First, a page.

Ever had that nightmare – the one where you rock up somewhere with everyone you know, only to realise you’re in your underwear, or worse, naked?
Well, this nightmare came true for me – except that it turned out not to be such a nightmare after all.
The response to the #JetLoveYourself campaign has been overwhelming, and I can’t begin to tell you how proud I am to be a part of it. Showing how women of all different shapes, sizes and skin tones can be beautiful in a large-scale media campaign is a giant leap for South African media, and one that I hope paves the way for many more campaigns like it.
Despite my conviction of the message, it was incredibly daunting to partake. I’m a blogger, not a model, and taking your kit off knowing that hundreds of thousands of people are going to see you vulnerable is a pretty intimidating thought. Luckily I wasn’t alone in this boat – the other gorgeous women in this campaign – LeAnne Dlamini, Yoliswa Mcoqo, Melanie Ramjee and Nova Masango – were a great source of support and camaraderie – a living embodiment of what women should be for each other. Five strangers coming together to build each other up and create something beautiful, something inspiring – perhaps even something that could change lives.
I think back to teenage me – the one that would have died a million deaths at the mere thought that the underwear ‘nightmare’ could come true. The one who tied baggy shirts around her waist to try and mask her butt and thighs. The one who wore shapewear several sizes too small underneath her school uniform to try and make her look smaller. I wonder what she would have thought if she saw more familiar bodies – ones she could relate to – depicted as beautiful in the media. Bodies like this:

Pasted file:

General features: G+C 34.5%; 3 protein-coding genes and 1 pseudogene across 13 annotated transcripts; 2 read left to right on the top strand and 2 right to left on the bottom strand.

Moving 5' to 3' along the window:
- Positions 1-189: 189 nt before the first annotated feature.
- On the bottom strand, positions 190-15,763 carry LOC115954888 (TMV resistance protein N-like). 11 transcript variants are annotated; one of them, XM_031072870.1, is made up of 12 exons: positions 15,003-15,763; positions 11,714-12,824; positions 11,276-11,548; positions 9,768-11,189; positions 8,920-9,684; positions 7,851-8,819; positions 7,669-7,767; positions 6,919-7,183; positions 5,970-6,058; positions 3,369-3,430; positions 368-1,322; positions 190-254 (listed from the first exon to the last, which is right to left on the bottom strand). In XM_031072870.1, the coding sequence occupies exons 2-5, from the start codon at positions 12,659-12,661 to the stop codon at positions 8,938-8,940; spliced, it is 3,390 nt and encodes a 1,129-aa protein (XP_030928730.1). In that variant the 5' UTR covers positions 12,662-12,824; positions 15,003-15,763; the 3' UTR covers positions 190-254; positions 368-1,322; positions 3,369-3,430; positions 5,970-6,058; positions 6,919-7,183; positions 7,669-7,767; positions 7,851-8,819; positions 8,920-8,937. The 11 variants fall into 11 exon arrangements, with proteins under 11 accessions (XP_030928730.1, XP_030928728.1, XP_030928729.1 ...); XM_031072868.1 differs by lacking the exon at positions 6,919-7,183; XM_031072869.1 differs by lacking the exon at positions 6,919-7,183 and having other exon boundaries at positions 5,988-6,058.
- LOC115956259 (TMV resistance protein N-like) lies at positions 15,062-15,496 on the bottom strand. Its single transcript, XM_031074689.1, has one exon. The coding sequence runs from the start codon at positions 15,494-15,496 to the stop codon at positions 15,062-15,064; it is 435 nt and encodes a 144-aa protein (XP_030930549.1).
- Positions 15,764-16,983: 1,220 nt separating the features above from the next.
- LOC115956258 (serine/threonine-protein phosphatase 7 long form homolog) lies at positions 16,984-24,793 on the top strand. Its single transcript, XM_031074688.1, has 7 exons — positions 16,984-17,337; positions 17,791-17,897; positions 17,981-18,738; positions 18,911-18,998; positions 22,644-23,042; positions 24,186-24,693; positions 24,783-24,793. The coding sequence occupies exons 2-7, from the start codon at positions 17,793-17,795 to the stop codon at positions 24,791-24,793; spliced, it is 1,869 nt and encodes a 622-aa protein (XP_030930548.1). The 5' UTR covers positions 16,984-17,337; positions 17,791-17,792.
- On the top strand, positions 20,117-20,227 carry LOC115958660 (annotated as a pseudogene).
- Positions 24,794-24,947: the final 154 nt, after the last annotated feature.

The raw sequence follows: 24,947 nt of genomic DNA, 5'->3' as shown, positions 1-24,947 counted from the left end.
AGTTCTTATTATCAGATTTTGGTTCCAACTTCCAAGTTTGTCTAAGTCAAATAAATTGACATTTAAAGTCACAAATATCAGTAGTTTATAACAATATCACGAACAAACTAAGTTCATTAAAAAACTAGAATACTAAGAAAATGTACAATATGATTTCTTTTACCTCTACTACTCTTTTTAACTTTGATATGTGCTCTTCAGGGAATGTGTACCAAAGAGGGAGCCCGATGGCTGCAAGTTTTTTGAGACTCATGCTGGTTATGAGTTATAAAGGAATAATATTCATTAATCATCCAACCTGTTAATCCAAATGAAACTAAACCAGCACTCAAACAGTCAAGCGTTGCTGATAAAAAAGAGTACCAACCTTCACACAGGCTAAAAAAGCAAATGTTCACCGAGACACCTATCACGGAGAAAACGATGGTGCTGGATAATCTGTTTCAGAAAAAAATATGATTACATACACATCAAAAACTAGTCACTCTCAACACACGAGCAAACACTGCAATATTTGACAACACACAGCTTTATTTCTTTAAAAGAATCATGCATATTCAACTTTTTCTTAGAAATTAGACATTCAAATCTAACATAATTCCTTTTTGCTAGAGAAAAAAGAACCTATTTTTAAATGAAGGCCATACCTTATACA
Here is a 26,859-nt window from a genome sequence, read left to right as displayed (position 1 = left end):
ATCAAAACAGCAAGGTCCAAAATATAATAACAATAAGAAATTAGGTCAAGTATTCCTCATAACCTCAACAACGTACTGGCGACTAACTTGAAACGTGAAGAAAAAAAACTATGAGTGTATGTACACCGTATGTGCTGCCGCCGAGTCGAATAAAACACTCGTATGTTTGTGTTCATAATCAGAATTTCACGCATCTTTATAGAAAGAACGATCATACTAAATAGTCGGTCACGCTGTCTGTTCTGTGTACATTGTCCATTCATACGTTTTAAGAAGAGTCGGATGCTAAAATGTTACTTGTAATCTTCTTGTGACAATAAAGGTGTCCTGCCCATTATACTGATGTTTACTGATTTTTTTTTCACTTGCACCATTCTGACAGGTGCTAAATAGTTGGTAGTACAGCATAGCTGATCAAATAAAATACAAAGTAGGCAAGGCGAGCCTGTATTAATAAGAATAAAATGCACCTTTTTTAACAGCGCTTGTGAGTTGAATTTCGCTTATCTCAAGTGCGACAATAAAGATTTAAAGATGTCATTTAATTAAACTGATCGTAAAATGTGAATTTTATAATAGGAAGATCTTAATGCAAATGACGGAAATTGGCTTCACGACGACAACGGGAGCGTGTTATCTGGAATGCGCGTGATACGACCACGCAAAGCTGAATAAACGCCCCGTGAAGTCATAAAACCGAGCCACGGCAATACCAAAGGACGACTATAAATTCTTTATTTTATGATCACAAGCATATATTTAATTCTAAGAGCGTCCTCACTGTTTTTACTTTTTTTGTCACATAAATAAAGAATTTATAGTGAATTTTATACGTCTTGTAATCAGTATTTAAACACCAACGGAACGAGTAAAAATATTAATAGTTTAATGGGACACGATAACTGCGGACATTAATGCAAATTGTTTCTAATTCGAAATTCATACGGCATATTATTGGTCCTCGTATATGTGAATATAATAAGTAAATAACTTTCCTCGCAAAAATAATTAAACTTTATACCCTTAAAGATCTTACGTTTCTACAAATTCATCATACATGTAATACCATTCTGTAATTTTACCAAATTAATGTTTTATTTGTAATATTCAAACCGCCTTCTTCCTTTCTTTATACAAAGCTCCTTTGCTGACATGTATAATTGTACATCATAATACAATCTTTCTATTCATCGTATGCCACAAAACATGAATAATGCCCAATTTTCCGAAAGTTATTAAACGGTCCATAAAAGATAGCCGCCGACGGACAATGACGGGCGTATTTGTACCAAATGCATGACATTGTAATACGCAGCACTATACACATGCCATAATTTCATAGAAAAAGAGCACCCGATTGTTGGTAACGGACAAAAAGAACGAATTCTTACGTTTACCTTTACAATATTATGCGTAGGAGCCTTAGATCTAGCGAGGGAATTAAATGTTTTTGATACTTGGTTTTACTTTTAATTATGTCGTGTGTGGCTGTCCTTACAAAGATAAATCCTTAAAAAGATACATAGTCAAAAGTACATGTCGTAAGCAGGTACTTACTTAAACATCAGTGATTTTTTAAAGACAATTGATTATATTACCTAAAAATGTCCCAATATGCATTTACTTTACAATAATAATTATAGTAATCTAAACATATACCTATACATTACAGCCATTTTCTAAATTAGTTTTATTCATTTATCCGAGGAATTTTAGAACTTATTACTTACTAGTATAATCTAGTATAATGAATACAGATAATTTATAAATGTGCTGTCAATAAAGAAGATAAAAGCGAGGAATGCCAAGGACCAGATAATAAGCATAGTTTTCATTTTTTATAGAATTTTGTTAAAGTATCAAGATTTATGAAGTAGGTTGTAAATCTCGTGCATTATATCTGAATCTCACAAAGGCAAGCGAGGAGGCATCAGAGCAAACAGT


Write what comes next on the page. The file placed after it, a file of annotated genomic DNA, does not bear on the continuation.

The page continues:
I really hope that the #JetLoveYourself campaign moved you. And that if you can see the beauty in the women that appeared in it, you can also see the beauty in your own body. Because imagine how different the world would be if we weren’t told there were good bodies and bad bodies, right bodies and wrong bodies. Imagine a world where all bodies are considered beautiful, where their value isn’t a number on a scale, and they were appreciated for the things that they allow us to do – touch, and explore, and create and build and comfort and love. Think of how different our lives would be, and what incredible things we could achieve, if this were so. If being a part of this campaign took one small step towards that world, then I’m prouder than ever before. Here’s to many more like it.